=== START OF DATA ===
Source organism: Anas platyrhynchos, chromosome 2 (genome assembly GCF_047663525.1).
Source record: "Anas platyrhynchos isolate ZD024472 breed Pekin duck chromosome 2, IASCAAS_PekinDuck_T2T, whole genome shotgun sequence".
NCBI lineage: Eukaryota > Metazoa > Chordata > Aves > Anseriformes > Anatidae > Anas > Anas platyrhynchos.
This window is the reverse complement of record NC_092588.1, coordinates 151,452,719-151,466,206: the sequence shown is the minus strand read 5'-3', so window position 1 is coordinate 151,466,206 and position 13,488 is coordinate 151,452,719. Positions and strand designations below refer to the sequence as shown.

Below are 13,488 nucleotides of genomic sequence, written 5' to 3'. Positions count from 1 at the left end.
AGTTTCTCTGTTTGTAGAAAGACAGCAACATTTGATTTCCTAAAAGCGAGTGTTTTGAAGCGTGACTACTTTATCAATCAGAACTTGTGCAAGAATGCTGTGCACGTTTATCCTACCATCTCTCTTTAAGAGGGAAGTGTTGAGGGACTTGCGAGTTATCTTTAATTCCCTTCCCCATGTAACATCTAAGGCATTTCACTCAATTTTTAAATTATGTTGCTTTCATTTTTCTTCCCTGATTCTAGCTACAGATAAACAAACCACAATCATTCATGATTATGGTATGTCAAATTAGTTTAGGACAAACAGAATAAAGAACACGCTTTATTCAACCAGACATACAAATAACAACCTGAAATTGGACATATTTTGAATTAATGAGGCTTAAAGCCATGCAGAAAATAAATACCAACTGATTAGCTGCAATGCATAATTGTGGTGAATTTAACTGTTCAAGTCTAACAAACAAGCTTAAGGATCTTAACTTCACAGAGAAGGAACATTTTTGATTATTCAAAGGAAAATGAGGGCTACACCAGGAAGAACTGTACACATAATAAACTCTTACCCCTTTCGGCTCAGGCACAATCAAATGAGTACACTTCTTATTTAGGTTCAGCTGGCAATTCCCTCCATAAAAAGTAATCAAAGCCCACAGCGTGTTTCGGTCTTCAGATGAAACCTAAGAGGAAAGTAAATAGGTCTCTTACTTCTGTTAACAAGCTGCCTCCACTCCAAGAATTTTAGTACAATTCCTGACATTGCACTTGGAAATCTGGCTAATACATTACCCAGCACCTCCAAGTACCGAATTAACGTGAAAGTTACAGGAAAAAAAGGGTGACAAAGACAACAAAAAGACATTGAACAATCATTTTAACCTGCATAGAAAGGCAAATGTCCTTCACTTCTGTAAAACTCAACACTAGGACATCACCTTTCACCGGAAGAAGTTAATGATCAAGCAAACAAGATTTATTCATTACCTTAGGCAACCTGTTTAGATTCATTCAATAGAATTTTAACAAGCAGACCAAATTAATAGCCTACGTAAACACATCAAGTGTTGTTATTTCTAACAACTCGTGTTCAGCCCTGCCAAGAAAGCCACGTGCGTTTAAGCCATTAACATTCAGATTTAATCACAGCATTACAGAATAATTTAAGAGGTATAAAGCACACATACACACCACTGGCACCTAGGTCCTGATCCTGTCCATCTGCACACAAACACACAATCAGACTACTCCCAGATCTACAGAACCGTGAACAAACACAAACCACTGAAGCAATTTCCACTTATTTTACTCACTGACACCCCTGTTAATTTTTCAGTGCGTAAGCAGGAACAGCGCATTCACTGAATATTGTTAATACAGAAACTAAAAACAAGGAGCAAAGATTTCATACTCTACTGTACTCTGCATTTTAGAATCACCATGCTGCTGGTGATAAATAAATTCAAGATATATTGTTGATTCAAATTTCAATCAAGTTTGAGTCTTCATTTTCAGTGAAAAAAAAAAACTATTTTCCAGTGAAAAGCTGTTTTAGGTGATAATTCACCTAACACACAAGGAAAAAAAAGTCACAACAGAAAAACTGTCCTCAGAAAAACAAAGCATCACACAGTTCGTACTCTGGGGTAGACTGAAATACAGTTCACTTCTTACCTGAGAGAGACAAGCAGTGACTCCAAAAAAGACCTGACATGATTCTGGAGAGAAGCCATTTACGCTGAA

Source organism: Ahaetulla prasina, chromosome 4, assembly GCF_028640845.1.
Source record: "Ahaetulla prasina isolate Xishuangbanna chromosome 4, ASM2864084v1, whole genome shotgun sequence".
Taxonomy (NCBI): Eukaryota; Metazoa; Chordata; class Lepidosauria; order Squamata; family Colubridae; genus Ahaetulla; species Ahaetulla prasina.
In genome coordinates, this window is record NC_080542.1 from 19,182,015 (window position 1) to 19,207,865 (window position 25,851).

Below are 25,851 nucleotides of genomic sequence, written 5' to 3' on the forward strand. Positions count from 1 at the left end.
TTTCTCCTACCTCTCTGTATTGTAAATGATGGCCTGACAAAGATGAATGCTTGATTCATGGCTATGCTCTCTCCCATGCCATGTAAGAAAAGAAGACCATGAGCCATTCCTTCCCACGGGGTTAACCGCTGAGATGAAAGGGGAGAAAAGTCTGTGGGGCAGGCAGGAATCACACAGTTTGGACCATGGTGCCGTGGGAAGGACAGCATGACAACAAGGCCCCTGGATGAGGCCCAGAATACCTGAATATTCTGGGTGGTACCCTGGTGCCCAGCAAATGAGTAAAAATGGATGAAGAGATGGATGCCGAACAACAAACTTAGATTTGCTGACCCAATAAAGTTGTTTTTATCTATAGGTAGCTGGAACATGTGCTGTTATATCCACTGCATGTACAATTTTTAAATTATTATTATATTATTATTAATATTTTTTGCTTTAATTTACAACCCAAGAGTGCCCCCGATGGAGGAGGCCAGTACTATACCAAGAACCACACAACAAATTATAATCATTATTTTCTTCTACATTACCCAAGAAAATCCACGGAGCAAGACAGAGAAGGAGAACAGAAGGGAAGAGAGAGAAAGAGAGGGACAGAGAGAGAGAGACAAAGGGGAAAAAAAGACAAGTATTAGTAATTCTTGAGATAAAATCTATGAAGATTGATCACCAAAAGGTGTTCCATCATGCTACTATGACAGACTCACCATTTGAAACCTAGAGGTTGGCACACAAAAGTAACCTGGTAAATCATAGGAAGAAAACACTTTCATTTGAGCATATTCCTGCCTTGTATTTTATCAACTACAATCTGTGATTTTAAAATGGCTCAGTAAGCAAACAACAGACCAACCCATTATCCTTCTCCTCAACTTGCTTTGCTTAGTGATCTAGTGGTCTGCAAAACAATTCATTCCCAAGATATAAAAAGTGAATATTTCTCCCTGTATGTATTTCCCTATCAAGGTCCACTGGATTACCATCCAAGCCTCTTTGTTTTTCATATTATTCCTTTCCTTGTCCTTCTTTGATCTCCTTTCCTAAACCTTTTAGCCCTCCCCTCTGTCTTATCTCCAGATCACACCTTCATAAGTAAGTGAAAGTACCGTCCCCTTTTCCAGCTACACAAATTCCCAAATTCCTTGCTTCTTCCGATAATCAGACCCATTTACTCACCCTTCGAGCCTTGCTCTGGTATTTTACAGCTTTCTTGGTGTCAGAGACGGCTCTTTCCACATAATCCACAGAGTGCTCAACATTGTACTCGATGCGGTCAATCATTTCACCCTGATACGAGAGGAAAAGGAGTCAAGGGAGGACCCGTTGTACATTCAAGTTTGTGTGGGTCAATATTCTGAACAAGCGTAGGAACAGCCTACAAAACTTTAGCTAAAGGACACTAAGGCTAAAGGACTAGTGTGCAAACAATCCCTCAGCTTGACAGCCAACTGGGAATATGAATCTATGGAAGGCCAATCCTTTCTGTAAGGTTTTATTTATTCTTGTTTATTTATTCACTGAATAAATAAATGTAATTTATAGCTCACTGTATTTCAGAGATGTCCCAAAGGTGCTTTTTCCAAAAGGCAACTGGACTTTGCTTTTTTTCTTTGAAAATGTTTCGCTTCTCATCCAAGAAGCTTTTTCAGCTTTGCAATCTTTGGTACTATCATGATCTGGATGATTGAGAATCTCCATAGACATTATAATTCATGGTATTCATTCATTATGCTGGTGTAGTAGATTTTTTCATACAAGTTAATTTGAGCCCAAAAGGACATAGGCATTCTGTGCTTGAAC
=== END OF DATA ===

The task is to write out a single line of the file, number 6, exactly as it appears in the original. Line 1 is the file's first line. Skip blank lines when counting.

AGTTTCTCTGTTTGTAGAAAGACAGCAACATTTGATTTCCTAAAAGCGAGTGTTTTGAAGCGTGACTACTTTATCAATCAGAACTTGTGCAAGAATGCTGTGCACGTTTATCCTACCATCTCTCTTTAAGAGGGAAGTGTTGAGGGACTTGCGAGTTATCTTTAATTCCCTTCCCCATGTAACATCTAAGGCATTTCACTCAATTTTTAAATTATGTTGCTTTCATTTTTCTTCCCTGATTCTAGCTACAGATAAACAAACCACAATCATTCATGATTATGGTATGTCAAATTAGTTTAGGACAAACAGAATAAAGAACACGCTTTATTCAACCAGACATACAAATAACAACCTGAAATTGGACATATTTTGAATTAATGAGGCTTAAAGCCATGCAGAAAATAAATACCAACTGATTAGCTGCAATGCATAATTGTGGTGAATTTAACTGTTCAAGTCTAACAAACAAGCTTAAGGATCTTAACTTCACAGAGAAGGAACATTTTTGATTATTCAAAGGAAAATGAGGGCTACACCAGGAAGAACTGTACACATAATAAACTCTTACCCCTTTCGGCTCAGGCACAATCAAATGAGTACACTTCTTATTTAGGTTCAGCTGGCAATTCCCTCCATAAAAAGTAATCAAAGCCCACAGCGTGTTTCGGTCTTCAGATGAAACCTAAGAGGAAAGTAAATAGGTCTCTTACTTCTGTTAACAAGCTGCCTCCACTCCAAGAATTTTAGTACAATTCCTGACATTGCACTTGGAAATCTGGCTAATACATTACCCAGCACCTCCAAGTACCGAATTAACGTGAAAGTTACAGGAAAAAAAGGGTGACAAAGACAACAAAAAGACATTGAACAATCATTTTAACCTGCATAGAAAGGCAAATGTCCTTCACTTCTGTAAAACTCAACACTAGGACATCACCTTTCACCGGAAGAAGTTAATGATCAAGCAAACAAGATTTATTCATTACCTTAGGCAACCTGTTTAGATTCATTCAATAGAATTTTAACAAGCAGACCAAATTAATAGCCTACGTAAACACATCAAGTGTTGTTATTTCTAACAACTCGTGTTCAGCCCTGCCAAGAAAGCCACGTGCGTTTAAGCCATTAACATTCAGATTTAATCACAGCATTACAGAATAATTTAAGAGGTATAAAGCACACATACACACCACTGGCACCTAGGTCCTGATCCTGTCCATCTGCACACAAACACACAATCAGACTACTCCCAGATCTACAGAACCGTGAACAAACACAAACCACTGAAGCAATTTCCACTTATTTTACTCACTGACACCCCTGTTAATTTTTCAGTGCGTAAGCAGGAACAGCGCATTCACTGAATATTGTTAATACAGAAACTAAAAACAAGGAGCAAAGATTTCATACTCTACTGTACTCTGCATTTTAGAATCACCATGCTGCTGGTGATAAATAAATTCAAGATATATTGTTGATTCAAATTTCAATCAAGTTTGAGTCTTCATTTTCAGTGAAAAAAAAAAACTATTTTCCAGTGAAAAGCTGTTTTAGGTGATAATTCACCTAACACACAAGGAAAAAAAAGTCACAACAGAAAAACTGTCCTCAGAAAAACAAAGCATCACACAGTTCGTACTCTGGGGTAGACTGAAATACAGTTCACTTCTTACCTGAGAGAGACAAGCAGTGACTCCAAAAAAGACCTGACATGATTCTGGAGAGAAGCCATTTACGCTGAA